Our new study calculating that climate change will strengthen aviation turbulence has caused a stir on social media. Most of the online comments about the article have been positive – albeit expressing a little anxiety at the prospect of experiencing a doubling of the amount of severe turbulence later this century.
The new paper, as well as our previous study on this topic in Nature Climate Change, was peer-reviewed by international experts in aviation turbulence and found to be scientifically correct. However, as is commonplace in the public discussion about climate science today – at a time when opinions seem to count more than evidence and facts – a small number of non-expert commentators have misunderstood the scientific details and attempted to discredit the findings.
Some commentators say they have experienced less turbulence on their recent flights. While we do not doubt such claims, one individual person’s encounters with turbulence are obviously a very small sample from a very large distribution of possibilities. The volume of global airspace sampled by even the most frequent of fliers is tiny. Also, as we have pointed out in a third study on this topic, aircraft bumpiness depends on a number of extraneous factors in addition to the strength and frequency of atmospheric turbulence.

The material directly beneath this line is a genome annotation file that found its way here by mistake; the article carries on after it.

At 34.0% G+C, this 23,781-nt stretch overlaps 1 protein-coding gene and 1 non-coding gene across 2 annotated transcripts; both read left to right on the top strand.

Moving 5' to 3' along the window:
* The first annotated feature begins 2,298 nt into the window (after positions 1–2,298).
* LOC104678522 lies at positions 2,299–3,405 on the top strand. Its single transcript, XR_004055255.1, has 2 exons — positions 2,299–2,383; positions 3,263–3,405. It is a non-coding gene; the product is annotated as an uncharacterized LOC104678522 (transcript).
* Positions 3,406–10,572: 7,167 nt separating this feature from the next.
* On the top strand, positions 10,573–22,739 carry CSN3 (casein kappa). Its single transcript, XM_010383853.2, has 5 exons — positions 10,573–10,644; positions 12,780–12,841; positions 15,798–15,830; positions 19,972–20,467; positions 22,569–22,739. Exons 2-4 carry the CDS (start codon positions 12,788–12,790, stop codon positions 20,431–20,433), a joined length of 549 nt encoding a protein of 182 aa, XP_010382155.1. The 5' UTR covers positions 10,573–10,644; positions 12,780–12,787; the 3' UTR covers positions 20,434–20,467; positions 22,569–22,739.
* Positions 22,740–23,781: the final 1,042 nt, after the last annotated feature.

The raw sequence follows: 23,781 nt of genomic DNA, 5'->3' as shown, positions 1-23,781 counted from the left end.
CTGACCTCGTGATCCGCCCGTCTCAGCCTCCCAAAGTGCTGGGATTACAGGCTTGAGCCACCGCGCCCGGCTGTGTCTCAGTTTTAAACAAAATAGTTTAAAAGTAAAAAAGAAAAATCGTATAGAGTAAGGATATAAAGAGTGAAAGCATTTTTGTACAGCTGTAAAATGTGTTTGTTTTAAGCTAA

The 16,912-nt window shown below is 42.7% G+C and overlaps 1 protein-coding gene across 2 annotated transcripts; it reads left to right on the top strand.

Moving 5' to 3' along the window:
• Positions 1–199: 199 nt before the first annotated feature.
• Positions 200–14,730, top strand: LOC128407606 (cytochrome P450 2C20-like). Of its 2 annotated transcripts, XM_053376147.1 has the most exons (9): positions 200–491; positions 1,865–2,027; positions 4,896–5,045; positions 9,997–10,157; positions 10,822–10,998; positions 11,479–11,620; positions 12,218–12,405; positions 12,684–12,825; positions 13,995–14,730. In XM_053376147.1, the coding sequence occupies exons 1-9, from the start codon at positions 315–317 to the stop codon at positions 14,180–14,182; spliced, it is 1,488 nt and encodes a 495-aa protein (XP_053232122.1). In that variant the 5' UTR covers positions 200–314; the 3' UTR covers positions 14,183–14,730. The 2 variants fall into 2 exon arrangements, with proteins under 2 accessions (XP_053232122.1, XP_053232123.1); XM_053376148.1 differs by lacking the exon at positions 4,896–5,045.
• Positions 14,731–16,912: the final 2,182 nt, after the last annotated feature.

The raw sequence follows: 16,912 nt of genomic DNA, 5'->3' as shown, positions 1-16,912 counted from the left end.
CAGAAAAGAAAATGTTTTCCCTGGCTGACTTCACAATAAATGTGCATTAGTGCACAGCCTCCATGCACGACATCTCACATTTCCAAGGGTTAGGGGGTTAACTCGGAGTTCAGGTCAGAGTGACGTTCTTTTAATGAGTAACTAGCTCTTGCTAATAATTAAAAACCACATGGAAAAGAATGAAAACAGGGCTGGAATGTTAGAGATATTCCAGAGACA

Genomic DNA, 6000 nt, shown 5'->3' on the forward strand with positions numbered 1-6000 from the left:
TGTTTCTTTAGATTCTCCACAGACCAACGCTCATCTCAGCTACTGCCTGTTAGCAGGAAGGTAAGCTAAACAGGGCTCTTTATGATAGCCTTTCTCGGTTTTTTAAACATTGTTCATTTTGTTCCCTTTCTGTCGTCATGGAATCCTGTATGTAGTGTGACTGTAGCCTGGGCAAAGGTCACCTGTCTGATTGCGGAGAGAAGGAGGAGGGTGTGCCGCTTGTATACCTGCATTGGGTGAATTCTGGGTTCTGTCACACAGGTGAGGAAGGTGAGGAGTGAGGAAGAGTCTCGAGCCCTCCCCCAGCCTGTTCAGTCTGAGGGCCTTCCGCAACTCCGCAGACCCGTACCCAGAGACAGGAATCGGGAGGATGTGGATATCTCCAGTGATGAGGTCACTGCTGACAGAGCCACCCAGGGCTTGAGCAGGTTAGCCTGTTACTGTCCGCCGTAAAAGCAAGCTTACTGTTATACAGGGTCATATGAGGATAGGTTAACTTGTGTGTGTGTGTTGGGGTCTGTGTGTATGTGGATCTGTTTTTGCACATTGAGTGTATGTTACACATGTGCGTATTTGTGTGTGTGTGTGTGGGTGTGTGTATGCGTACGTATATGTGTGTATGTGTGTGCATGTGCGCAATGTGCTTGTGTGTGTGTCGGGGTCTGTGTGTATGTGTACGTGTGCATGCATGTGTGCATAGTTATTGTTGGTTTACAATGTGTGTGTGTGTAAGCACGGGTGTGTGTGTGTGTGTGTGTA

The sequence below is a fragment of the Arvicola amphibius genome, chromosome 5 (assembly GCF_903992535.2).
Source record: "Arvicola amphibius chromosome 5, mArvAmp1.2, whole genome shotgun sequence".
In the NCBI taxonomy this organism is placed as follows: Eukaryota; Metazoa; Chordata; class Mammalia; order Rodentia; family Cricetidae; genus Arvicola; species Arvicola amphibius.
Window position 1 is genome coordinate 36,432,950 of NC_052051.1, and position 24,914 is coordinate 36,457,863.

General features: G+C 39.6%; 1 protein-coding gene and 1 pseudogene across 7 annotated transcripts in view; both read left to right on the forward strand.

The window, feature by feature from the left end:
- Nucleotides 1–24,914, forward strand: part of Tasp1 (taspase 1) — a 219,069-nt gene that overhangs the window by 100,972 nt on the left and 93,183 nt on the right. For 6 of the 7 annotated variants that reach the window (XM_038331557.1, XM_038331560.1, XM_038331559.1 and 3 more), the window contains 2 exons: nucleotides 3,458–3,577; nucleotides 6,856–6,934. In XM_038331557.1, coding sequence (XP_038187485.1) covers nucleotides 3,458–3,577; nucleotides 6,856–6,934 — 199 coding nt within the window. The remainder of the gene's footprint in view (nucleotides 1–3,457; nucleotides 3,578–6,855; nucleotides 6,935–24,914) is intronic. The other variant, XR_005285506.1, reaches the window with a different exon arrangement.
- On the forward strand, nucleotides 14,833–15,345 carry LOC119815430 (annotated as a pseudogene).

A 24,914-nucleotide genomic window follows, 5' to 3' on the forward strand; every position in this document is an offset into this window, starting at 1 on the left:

Some commentators assert that we “fudge” the input parameters to obtain the answers we want. This is simply untrue, as anyone reading our paper can see. The key input parameters are the fractions of the atmosphere containing light, moderate, and severe turbulence. We know these fractions from detailed in-flight measurement campaigns. Our input parameters are objectively constrained by these measurements. For example, we know that severe turbulence is found in around 0.1% of the atmosphere at typical flight cruising altitudes. This percentage value allows us to define thresholds for severe turbulence in our calculations, and to count how often those thresholds are exceeded when the climate changes. There is no fudging, because the in-flight measurements give us no freedom of choice to do anything other than what we have done.
A final source of confusion seems to be the response of the jet streams to climate change. Although much research remains to be done in this area, we know that the jet streams are driven by the equator-to-pole temperature difference: the stronger the temperature difference, the more sheared the jet stream. In the lower atmosphere, melting Arctic sea ice is causing the polar regions to warm more quickly than the tropical regions. Therefore, the lowest part of the Northern Hemisphere jet stream is expected to weaken with climate change.
Many online critics mistakenly think the same conclusion applies at flight cruising altitudes. In fact, the opposite is true. In the upper atmosphere, water vapour feedbacks are causing the tropical regions to warm more quickly than the polar regions. Therefore, the upper jet stream is expected to become more strongly sheared with climate change, increasing the fluid-dynamical instabilities that generate turbulence.
Our three peer-reviewed studies represent the cutting-edge scientific knowledge regarding how turbulence in the atmosphere is changing, and the impacts those changes could have on aviation. As scientists, that is all we can do.